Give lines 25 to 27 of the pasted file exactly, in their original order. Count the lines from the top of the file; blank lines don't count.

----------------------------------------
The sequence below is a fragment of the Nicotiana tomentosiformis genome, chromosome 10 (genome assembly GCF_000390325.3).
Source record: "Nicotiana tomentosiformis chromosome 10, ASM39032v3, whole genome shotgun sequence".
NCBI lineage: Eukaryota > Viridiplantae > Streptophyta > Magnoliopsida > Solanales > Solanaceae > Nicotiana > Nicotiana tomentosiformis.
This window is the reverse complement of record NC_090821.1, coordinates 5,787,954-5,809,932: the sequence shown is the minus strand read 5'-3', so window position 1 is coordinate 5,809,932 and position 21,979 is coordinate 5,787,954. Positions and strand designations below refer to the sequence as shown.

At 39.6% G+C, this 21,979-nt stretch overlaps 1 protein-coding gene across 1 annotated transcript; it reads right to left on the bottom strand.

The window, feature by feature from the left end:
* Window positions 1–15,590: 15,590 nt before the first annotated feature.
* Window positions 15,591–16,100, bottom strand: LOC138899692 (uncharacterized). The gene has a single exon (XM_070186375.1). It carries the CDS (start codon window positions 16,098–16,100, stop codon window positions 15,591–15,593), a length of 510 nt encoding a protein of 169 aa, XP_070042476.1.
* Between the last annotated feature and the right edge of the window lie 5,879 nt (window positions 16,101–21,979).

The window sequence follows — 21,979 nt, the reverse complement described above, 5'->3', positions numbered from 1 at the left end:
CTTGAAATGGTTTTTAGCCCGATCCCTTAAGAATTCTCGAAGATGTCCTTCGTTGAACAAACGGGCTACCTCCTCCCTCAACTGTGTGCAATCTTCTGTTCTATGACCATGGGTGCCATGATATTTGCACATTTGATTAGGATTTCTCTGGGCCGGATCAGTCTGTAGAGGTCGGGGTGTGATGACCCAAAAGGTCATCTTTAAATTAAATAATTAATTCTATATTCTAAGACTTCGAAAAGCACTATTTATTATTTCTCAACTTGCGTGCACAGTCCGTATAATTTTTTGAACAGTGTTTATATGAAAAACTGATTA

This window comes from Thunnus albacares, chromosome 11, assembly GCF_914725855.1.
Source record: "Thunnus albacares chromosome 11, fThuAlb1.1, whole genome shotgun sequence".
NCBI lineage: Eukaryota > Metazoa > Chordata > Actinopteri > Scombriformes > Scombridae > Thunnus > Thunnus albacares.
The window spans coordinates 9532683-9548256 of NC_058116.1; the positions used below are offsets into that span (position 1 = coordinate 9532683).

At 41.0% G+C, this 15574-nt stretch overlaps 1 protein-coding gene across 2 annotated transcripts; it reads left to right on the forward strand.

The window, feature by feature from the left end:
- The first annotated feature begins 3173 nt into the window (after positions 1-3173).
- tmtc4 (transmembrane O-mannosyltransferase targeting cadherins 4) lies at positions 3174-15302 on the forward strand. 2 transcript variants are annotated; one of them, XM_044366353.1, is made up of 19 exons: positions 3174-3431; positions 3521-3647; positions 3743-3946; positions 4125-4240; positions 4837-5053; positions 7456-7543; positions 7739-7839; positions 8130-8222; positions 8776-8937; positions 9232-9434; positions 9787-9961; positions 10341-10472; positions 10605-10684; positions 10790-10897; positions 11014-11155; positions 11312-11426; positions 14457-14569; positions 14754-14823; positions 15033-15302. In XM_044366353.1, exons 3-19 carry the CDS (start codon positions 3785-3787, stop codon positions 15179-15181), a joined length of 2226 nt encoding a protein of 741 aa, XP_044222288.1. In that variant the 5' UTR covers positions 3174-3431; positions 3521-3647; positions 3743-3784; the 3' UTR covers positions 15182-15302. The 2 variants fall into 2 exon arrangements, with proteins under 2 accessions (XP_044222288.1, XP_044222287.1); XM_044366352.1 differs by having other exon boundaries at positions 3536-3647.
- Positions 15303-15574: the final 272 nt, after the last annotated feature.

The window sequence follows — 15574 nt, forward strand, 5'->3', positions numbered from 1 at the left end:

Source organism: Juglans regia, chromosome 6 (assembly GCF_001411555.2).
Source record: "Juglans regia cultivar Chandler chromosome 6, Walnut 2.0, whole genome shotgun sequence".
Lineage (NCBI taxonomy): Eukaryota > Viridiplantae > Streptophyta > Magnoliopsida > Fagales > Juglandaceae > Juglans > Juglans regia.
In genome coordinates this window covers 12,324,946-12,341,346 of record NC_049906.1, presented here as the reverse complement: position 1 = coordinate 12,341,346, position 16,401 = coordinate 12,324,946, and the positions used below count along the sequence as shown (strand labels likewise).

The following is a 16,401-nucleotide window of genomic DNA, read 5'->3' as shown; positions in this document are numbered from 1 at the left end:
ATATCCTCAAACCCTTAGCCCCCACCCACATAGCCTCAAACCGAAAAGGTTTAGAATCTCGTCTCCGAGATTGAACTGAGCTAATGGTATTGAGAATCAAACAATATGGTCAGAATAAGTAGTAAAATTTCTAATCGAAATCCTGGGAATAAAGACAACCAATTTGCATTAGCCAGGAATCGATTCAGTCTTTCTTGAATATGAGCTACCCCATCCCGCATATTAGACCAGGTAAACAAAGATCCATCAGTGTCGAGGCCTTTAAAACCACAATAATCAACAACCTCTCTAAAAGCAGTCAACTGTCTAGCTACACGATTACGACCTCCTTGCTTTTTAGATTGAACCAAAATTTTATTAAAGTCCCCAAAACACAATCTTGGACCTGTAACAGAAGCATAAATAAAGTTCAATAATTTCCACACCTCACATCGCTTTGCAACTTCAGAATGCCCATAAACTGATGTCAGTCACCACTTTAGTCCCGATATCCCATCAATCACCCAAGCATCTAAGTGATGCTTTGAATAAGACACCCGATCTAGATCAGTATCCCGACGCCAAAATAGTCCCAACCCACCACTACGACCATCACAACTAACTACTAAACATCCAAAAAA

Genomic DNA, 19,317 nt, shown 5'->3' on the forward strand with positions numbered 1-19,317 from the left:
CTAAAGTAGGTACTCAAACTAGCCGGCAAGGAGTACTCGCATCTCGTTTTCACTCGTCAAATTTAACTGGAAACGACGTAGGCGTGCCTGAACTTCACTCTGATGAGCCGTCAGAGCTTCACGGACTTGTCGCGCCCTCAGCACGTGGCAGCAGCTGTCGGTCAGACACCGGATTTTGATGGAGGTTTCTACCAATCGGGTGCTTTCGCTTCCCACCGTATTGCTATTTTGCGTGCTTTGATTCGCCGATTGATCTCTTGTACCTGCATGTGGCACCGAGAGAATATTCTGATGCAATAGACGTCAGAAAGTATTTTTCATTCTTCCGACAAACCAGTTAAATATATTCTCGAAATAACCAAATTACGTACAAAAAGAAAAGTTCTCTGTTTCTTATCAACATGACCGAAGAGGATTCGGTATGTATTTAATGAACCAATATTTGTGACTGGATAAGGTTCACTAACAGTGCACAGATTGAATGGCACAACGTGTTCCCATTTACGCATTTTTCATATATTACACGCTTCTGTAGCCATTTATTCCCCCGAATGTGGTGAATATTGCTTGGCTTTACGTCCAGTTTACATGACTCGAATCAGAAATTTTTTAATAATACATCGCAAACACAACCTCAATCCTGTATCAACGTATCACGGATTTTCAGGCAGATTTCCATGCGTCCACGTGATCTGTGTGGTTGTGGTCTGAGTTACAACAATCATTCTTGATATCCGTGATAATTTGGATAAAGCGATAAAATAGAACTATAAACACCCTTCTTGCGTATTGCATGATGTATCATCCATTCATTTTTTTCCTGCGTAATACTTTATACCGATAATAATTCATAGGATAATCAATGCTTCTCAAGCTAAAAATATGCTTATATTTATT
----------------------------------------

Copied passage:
In genome coordinates this window covers 12,324,946-12,341,346 of record NC_049906.1, presented here as the reverse complement: position 1 = coordinate 12,341,346, position 16,401 = coordinate 12,324,946, and the positions used below count along the sequence as shown (strand labels likewise).

The following is a 16,401-nucleotide window of genomic DNA, read 5'->3' as shown; positions in this document are numbered from 1 at the left end:
ATATCCTCAAACCCTTAGCCCCCACCCACATAGCCTCAAACCGAAAAGGTTTAGAATCTCGTCTCCGAGATTGAACTGAGCTAATGGTATTGAGAATCAAACAATATGGTCAGAATAAGTAGTAAAATTTCTAATCGAAATCCTGGGAATAAAGACAACCAATTTGCATTAGCCAGGAATCGATTCAGTCTTTCTTGAATATGAGCTACCCCATCCCGCATATTAGACCAGGTAAACAAAGATCCATCAGTGTCGAGGCCTTTAAAACCACAATAATCAACAACCTCTCTAAAAGCAGTCAACTGTCTAGCTACACGATTACGACCTCCTTGCTTTTTAGATTGAACCAAAATTTTATTAAAGTCCCCAAAACACAATCTTGGACCTGTAACAGAAGCATAAATAAAGTTCAATAATTTCCACACCTCACATCGCTTTGCAACTTCAGAATGCCCATAAACTGATGTCAGTCACCACTTTAGTCCCGATATCCCATCAATCACCCAAGCATCTAAGTGATGCTTTGAATAAGACACCCGATCTAGATCAGTATCCCGACGCCAAAATAGTCCCAACCCACCACTACGACCATCACAACTAACTACTAAACATCCAAAAAA